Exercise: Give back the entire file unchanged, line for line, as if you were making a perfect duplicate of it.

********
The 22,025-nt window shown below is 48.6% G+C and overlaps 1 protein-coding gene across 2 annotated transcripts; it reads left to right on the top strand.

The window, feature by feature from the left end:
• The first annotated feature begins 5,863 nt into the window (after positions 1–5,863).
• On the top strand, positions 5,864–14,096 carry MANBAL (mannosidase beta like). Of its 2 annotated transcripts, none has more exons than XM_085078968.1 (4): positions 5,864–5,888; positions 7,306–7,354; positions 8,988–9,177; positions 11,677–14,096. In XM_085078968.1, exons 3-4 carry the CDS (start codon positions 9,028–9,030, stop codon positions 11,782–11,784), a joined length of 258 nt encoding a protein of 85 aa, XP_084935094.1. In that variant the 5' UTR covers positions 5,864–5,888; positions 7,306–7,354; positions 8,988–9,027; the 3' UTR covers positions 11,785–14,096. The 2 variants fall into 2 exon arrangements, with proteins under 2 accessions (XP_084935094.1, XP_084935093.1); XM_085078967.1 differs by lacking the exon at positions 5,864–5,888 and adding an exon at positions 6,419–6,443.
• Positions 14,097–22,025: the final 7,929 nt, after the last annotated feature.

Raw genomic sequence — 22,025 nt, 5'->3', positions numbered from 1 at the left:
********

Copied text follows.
The 22,025-nt window shown below is 48.6% G+C and overlaps 1 protein-coding gene across 2 annotated transcripts; it reads left to right on the top strand.

The window, feature by feature from the left end:
• The first annotated feature begins 5,863 nt into the window (after positions 1–5,863).
• On the top strand, positions 5,864–14,096 carry MANBAL (mannosidase beta like). Of its 2 annotated transcripts, none has more exons than XM_085078968.1 (4): positions 5,864–5,888; positions 7,306–7,354; positions 8,988–9,177; positions 11,677–14,096. In XM_085078968.1, exons 3-4 carry the CDS (start codon positions 9,028–9,030, stop codon positions 11,782–11,784), a joined length of 258 nt encoding a protein of 85 aa, XP_084935094.1. In that variant the 5' UTR covers positions 5,864–5,888; positions 7,306–7,354; positions 8,988–9,027; the 3' UTR covers positions 11,785–14,096. The 2 variants fall into 2 exon arrangements, with proteins under 2 accessions (XP_084935094.1, XP_084935093.1); XM_085078967.1 differs by lacking the exon at positions 5,864–5,888 and adding an exon at positions 6,419–6,443.
• Positions 14,097–22,025: the final 7,929 nt, after the last annotated feature.

Raw genomic sequence — 22,025 nt, 5'->3', positions numbered from 1 at the left: